FILE - This Saturday May 7, 2011 file image from video footage released by Tokyo Electric Power Co. (TEPCO) shows spent fuel storage pool of the Unit 4 reactor building at the crippled Fukushima Dai-ichi nuclear power plant in Okuma town, Fukushima Prefecture, northeastern Japan. Japan’s crippled nuclear power plant is struggling to find space to store tens of thousands of tons of highly contaminated water used to cool its broken reactors. Up to 200,000 tons of radioactive water - enough to fill more than 50 Olympic-sized swimming pools - are being stored in hundreds of gigantic tanks built around the Fukushima Dai-ichi plant. The amount is expected to more than triple within three years, mainly because ground water is leaking into damaged reactor buildings. (AP Photo/Tokyo Electric Power Co., File) EDITORIAL USE ONLY

Associated Press
FILE - This Saturday May 7, 2011 file image from video footage released by Tokyo Electric Power Co. (TEPCO) shows spent fuel storage pool of the Unit 4 reactor building at the crippled Fukushima Dai-ichi nuclear power plant in Okuma town, Fukushima Prefecture, northeastern Japan.  Japan’s crippled nuclear power plant is struggling to find space to store tens of thousands of tons of highly contaminated water used to cool its broken reactors. Up to 200,000 tons of radioactive water - enough to fill more than 50 Olympic-sized swimming pools - are being stored in hundreds of gigantic tanks built around the Fukushima Dai-ichi plant. The amount is expected to more than triple within three years, mainly because ground water is leaking into damaged reactor buildings.   (AP Photo/Tokyo Electric Power Co., File) EDITORIAL USE ONLY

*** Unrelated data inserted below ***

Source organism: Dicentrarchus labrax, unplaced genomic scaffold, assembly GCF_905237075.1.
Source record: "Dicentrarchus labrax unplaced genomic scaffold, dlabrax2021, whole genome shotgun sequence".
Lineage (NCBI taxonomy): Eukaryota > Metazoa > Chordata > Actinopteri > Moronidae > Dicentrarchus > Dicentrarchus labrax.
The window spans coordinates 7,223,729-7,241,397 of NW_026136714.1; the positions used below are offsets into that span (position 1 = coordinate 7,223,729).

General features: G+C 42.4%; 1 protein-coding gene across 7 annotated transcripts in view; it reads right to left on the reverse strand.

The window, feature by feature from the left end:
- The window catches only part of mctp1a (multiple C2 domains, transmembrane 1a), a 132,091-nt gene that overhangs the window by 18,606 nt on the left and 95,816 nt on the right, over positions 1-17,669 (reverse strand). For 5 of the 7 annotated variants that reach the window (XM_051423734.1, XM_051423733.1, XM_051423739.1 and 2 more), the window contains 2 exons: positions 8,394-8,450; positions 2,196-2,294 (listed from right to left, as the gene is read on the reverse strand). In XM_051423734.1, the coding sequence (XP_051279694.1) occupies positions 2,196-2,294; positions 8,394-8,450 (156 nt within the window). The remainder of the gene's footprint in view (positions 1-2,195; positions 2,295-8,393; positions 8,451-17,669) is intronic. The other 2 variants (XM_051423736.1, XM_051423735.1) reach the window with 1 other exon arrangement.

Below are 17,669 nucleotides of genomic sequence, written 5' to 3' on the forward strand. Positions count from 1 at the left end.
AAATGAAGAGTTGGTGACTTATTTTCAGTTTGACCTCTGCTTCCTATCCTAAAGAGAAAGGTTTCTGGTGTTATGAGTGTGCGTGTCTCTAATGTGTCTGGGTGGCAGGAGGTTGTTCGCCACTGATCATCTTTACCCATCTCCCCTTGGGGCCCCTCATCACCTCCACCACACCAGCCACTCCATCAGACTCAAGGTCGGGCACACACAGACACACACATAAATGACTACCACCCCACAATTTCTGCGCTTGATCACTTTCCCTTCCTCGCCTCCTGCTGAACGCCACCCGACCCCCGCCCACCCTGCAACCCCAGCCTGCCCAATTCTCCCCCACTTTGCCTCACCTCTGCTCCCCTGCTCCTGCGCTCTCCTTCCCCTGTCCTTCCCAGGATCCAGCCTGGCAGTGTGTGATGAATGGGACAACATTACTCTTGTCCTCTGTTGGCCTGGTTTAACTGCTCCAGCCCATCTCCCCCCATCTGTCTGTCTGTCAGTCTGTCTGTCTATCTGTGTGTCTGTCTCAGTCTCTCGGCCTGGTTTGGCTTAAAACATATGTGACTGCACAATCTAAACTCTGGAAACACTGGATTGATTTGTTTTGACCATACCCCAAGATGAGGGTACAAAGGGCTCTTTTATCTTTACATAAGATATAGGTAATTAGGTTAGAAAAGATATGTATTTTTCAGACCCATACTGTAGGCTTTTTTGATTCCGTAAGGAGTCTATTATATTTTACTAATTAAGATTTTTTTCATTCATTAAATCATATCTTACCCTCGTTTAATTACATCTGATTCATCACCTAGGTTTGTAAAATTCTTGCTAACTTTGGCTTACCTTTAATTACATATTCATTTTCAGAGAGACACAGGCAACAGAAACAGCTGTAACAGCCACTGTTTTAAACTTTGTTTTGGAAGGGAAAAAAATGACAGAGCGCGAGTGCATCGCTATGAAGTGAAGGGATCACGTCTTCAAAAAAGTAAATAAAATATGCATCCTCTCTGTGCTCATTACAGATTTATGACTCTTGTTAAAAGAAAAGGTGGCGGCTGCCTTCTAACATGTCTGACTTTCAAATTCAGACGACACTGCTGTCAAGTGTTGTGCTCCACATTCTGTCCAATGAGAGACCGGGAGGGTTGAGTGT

FILE - This Saturday May 7, 2011 file image from video footage released by Tokyo Electric Power Co. (TEPCO) shows spent fuel storage pool of the Unit 4 reactor building at the crippled Fukushima Dai-ichi nuclear power plant in Okuma town, Fukushima Prefecture, northeastern Japan. Japan’s crippled nuclear power plant is struggling to find space to store tens of thousands of tons of highly contaminated water used to cool its broken reactors. Up to 200,000 tons of radioactive water - enough to fill more than 50 Olympic-sized swimming pools - are being stored in hundreds of gigantic tanks built around the Fukushima Dai-ichi plant. The amount is expected to more than triple within three years, mainly because ground water is leaking into damaged reactor buildings. (AP Photo/Tokyo Electric Power Co., File) EDITORIAL USE ONLY
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